Red alert issued for Hawaii's Kilauea volcano – here’s what we know so far

ABOVE: Clouds of ash prompt renewed alert for Hawaii's Kilauea volcano

UPDATED STORY: Explosive eruption rocks Hawaii’s Kilauea volcano summit Thursday

Explosions at Hawaii’s Kilauea volcano intensified late Tuesday, belching ash plume nearly three and half kilometres into the sky, forcing officials to raise an alert to the highest level.

The U.S. Geological Survey (USGS) issued a red warning late Tuesday advising that a “major volcanic eruption is imminent, underway, or suspected with hazardous activity both on the ground and in the air.” It’s the first time the alert reached the red level since the first eruption occurred nearly two weeks ago.

Michelle Coombs, a geologist with the USGS, said ash is continuing to vent from Kilauea’s summit as the crater remains quite active.

READ MORE: Roaring like jet engines, new fissure opens at Hawaii’s Kilauea volcano

“We’ve had ash emissions intermittently on and off over the last few days. Ramped up a little bit more yesterday and then this morning ash emissions from Halemaumau (volcanic crater within Kilauea) became even more intense,” Coombs said. “In response to this continued continuous emission, we’ve raised what we call the aviation colour code for Killalea to red.

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“That’s really just to alert the aviation community that there is significant airborne ash,” Coombs added.

However, Hawaiian County Civil Defense Agency said rock falls and gas explosions from one of the craters on Kilauea had caused the ash plume which was drifting downwind to the southwest, warning residents in the path of the plume that they could experience issues breathing and to exercise caution while driving.

IN PHOTOS

People play golf as an ash plume rises in the distance from the Kilauea volcano on Hawaii's Big Island on May 15, 2018 in Hawaii Volcanoes National Park.

People play golf as an ash plume rises in the distance from the Kilauea volcano on Hawaii's Big Island on May 15, 2018 in Hawaii Volcanoes National Park.

Mario Tama/Getty Images
People watch as ash erupts from the Halemaumau crater during ongoing eruptions of the Kilauea Volcano in Hawaii, May 15, 2018.

People watch as ash erupts from the Halemaumau crater during ongoing eruptions of the Kilauea Volcano in Hawaii, May 15, 2018.

Reuters/Terray Sylvester
Lava flows at a new fissure in the aftermath of eruptions from the Kilauea volcano on Hawaii's Big Island as a local resident walks nearby after taking photos on May 12, 2018 in Pahoa.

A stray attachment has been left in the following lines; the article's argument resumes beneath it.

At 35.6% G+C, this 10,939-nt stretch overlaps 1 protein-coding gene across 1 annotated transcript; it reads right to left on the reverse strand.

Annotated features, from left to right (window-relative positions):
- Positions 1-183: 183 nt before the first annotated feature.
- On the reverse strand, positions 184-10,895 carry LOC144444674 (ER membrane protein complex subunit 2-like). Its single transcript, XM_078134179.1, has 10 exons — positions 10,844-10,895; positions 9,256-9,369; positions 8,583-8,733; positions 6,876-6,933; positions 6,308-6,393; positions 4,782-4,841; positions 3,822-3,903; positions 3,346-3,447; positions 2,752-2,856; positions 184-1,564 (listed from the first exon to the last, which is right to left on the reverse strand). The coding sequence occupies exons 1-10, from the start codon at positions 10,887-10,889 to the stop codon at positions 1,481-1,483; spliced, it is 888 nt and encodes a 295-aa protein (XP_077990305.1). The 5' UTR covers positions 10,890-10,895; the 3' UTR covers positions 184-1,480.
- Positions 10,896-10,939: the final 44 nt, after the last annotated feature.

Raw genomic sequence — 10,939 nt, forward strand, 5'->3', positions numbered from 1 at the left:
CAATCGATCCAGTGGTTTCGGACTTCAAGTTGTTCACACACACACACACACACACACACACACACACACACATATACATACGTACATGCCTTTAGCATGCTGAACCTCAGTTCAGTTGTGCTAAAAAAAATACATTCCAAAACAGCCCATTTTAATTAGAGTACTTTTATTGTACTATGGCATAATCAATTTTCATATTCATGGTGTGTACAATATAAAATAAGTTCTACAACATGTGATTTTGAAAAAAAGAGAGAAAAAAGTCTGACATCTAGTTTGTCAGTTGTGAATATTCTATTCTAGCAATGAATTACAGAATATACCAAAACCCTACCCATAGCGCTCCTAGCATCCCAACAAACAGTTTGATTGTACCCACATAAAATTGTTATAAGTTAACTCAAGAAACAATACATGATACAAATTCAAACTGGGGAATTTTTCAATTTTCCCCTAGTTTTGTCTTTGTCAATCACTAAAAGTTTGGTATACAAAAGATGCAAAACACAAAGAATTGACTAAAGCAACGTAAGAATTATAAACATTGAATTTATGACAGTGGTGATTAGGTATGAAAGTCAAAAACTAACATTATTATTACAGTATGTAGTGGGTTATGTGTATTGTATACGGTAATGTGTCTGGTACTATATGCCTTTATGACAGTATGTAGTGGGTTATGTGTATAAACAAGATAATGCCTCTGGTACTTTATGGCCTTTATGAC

Lava flows at a new fissure in the aftermath of eruptions from the Kilauea volcano on Hawaii's Big Island as a local resident walks nearby after taking photos on May 12, 2018 in Pahoa.

Mario Tama/Getty Images
Cracks and volcanic debris are seen on a road in Leilani Estate, Hawaii, U.S., May 9, 2018.

Cracks and volcanic debris are seen on a road in Leilani Estate, Hawaii, U.S., May 9, 2018.

Xinhua/Tao Xiyi via Getty Images
Lava shoots into the night sky from active fissures on the lower east rift of the Kilauea volcano, Tuesday, May 15, 2018 near Pahoa, Hawaii.

Lava shoots into the night sky from active fissures on the lower east rift of the Kilauea volcano, Tuesday, May 15, 2018 near Pahoa, Hawaii.

AP Photo/Caleb Jones

“Condition RED means immediate danger to health so take action to limit further exposure. Severe conditions may exist such as choking and inability to breathe,” the agency said in a statement. “Sulfur dioxide gas from fissures is especially dangerous for elderly, children/babies and people with respiratory problems.”

The Hawaiian Volcano Observatory (HVO) warned for the potential of “ballistic projectiles” as a result of any shift in the crater.

READ MORE: Hawaii officials hoping to bring in tourists despite volcano

“At any time, activity may become more explosive, increasing the intensity of ash production and producing ballistic projectiles near the vent,” the agency said in a statement.

The HVO said during the explosions, chunks of rock of up to two metres across could be tossed from Kilauea in any direction to a distance of one kilometre or further. These “ballistic blocks” could weigh a “few kilograms to several tons,” the agency noted.

WATCH: Lava erupts from 16th fissure in Hawaii

Ash and volcanic gas has forced the evacuation of nearly 2,000 residents and lava flows have destroyed nearly 40 structures.

“We’re observing more or less continuous emission of ash now with intermittent, more energetic ash bursts or plumes,” Steve Brantley, a deputy scientist in charge at the HVO, told reporters.

No deaths or injuries have been reported.

–with a file from Reuters

© 2018 Global News, a division of Corus Entertainment Inc.

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